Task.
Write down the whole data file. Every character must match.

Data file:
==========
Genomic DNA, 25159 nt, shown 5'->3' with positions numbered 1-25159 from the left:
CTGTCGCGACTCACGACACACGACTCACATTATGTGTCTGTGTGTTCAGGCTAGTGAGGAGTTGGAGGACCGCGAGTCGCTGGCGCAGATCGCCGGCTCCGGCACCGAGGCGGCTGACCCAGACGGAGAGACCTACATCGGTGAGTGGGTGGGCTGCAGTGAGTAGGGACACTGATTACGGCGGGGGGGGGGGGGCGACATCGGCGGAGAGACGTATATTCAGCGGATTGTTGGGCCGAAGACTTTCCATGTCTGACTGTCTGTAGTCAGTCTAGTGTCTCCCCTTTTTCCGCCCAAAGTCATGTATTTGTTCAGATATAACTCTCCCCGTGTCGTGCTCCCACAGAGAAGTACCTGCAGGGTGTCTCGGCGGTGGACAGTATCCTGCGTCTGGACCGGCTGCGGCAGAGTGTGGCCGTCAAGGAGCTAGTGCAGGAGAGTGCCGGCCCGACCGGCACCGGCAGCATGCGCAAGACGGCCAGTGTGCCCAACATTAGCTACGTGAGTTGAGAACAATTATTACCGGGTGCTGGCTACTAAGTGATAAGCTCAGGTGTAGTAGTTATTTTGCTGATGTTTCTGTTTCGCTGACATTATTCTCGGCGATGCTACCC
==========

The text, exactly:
Genomic DNA, 25159 nt, shown 5'->3' with positions numbered 1-25159 from the left:
CTGTCGCGACTCACGACACACGACTCACATTATGTGTCTGTGTGTTCAGGCTAGTGAGGAGTTGGAGGACCGCGAGTCGCTGGCGCAGATCGCCGGCTCCGGCACCGAGGCGGCTGACCCAGACGGAGAGACCTACATCGGTGAGTGGGTGGGCTGCAGTGAGTAGGGACACTGATTACGGCGGGGGGGGGGGGGCGACATCGGCGGAGAGACGTATATTCAGCGGATTGTTGGGCCGAAGACTTTCCATGTCTGACTGTCTGTAGTCAGTCTAGTGTCTCCCCTTTTTCCGCCCAAAGTCATGTATTTGTTCAGATATAACTCTCCCCGTGTCGTGCTCCCACAGAGAAGTACCTGCAGGGTGTCTCGGCGGTGGACAGTATCCTGCGTCTGGACCGGCTGCGGCAGAGTGTGGCCGTCAAGGAGCTAGTGCAGGAGAGTGCCGGCCCGACCGGCACCGGCAGCATGCGCAAGACGGCCAGTGTGCCCAACATTAGCTACGTGAGTTGAGAACAATTATTACCGGGTGCTGGCTACTAAGTGATAAGCTCAGGTGTAGTAGTTATTTTGCTGATGTTTCTGTTTCGCTGACATTATTCTCGGCGATGCTACCC